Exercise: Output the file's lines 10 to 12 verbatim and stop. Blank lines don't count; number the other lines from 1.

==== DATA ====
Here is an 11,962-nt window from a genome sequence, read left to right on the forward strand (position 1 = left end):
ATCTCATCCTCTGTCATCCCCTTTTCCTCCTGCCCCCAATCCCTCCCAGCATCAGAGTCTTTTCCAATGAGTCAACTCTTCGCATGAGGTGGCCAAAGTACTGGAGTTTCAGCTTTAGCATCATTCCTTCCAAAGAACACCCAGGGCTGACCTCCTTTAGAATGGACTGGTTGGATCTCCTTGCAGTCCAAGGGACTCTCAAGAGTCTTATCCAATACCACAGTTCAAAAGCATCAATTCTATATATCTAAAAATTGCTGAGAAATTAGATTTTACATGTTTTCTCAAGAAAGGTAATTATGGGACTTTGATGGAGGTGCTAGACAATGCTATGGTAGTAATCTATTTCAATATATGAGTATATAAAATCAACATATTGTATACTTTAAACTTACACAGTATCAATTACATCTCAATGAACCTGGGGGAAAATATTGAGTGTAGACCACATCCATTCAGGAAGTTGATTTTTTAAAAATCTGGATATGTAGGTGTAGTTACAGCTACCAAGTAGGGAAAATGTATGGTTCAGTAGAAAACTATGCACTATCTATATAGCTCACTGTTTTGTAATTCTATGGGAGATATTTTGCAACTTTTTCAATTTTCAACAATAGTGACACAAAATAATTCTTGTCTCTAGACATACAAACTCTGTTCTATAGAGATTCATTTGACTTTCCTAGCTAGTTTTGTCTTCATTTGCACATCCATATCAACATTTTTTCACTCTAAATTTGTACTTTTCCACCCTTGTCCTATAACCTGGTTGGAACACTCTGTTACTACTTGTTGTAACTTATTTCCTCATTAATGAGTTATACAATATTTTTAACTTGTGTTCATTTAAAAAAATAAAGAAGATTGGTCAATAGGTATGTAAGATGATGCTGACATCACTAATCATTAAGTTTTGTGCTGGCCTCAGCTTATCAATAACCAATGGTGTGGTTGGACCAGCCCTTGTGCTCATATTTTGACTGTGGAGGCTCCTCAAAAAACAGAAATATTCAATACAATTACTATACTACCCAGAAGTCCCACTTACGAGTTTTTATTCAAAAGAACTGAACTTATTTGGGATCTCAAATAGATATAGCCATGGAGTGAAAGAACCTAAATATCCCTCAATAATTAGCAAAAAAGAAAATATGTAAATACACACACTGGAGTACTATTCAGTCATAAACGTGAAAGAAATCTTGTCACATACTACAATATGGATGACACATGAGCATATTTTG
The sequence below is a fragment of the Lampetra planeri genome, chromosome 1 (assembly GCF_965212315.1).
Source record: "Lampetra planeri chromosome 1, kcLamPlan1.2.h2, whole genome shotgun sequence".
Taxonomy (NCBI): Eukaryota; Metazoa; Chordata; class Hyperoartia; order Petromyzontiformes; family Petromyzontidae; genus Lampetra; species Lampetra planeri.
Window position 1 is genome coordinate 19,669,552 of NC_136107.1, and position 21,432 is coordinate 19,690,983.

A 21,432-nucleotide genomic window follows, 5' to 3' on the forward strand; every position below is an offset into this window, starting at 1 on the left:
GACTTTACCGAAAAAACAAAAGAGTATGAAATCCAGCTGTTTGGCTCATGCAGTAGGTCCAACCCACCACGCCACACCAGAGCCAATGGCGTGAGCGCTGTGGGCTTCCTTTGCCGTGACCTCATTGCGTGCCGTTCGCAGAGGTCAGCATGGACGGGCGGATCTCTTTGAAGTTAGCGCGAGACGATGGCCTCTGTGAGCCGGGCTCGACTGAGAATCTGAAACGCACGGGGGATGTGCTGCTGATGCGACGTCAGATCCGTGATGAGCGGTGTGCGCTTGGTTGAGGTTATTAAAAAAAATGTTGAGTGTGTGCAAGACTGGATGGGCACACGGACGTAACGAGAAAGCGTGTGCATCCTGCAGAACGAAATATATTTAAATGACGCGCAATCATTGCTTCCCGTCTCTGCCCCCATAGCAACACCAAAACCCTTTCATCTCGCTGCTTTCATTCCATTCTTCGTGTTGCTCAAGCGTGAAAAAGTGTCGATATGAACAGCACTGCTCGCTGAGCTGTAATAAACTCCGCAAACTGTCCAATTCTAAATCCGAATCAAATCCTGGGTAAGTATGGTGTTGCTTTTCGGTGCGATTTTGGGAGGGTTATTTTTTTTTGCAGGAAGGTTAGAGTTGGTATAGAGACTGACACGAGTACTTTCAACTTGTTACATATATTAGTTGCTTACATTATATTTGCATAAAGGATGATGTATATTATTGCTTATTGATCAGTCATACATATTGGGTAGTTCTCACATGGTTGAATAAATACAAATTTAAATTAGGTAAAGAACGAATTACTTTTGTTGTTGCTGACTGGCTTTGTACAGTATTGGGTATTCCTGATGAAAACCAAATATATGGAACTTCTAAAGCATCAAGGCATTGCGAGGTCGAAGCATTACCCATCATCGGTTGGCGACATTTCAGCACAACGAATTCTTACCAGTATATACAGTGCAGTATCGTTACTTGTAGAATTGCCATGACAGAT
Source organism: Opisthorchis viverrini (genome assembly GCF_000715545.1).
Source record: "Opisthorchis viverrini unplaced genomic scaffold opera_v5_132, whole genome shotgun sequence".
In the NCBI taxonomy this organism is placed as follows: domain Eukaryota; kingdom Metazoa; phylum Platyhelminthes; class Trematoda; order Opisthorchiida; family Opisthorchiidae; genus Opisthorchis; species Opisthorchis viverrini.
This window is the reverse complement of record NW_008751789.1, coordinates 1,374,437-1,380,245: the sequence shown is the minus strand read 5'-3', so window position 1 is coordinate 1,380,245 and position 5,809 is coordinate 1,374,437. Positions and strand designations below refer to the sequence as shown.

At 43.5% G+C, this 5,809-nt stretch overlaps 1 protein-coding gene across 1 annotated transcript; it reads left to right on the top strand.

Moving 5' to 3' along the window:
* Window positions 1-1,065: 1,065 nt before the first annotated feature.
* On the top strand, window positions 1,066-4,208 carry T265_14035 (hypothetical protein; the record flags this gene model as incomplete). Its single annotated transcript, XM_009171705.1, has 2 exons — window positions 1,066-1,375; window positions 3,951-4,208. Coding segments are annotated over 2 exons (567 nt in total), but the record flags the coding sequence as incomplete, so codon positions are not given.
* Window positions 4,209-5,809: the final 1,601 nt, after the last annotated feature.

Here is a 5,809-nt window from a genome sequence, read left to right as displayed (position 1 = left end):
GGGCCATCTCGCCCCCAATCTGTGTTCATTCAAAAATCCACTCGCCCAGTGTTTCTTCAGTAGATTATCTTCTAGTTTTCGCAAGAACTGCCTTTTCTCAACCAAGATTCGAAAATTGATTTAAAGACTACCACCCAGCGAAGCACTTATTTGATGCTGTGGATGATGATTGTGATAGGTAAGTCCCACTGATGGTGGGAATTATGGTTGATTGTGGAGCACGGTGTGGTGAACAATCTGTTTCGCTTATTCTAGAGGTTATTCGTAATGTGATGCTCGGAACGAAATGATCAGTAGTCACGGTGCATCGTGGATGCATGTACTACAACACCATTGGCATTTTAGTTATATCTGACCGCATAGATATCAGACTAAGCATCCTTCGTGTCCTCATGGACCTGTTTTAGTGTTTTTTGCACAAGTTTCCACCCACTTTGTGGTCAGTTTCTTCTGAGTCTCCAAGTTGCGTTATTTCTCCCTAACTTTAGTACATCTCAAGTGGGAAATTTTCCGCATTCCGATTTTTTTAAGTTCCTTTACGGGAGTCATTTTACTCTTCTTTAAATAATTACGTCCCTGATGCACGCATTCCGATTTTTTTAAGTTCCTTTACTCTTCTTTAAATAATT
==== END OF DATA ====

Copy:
Source record: "Opisthorchis viverrini unplaced genomic scaffold opera_v5_132, whole genome shotgun sequence".
In the NCBI taxonomy this organism is placed as follows: domain Eukaryota; kingdom Metazoa; phylum Platyhelminthes; class Trematoda; order Opisthorchiida; family Opisthorchiidae; genus Opisthorchis; species Opisthorchis viverrini.
This window is the reverse complement of record NW_008751789.1, coordinates 1,374,437-1,380,245: the sequence shown is the minus strand read 5'-3', so window position 1 is coordinate 1,380,245 and position 5,809 is coordinate 1,374,437. Positions and strand designations below refer to the sequence as shown.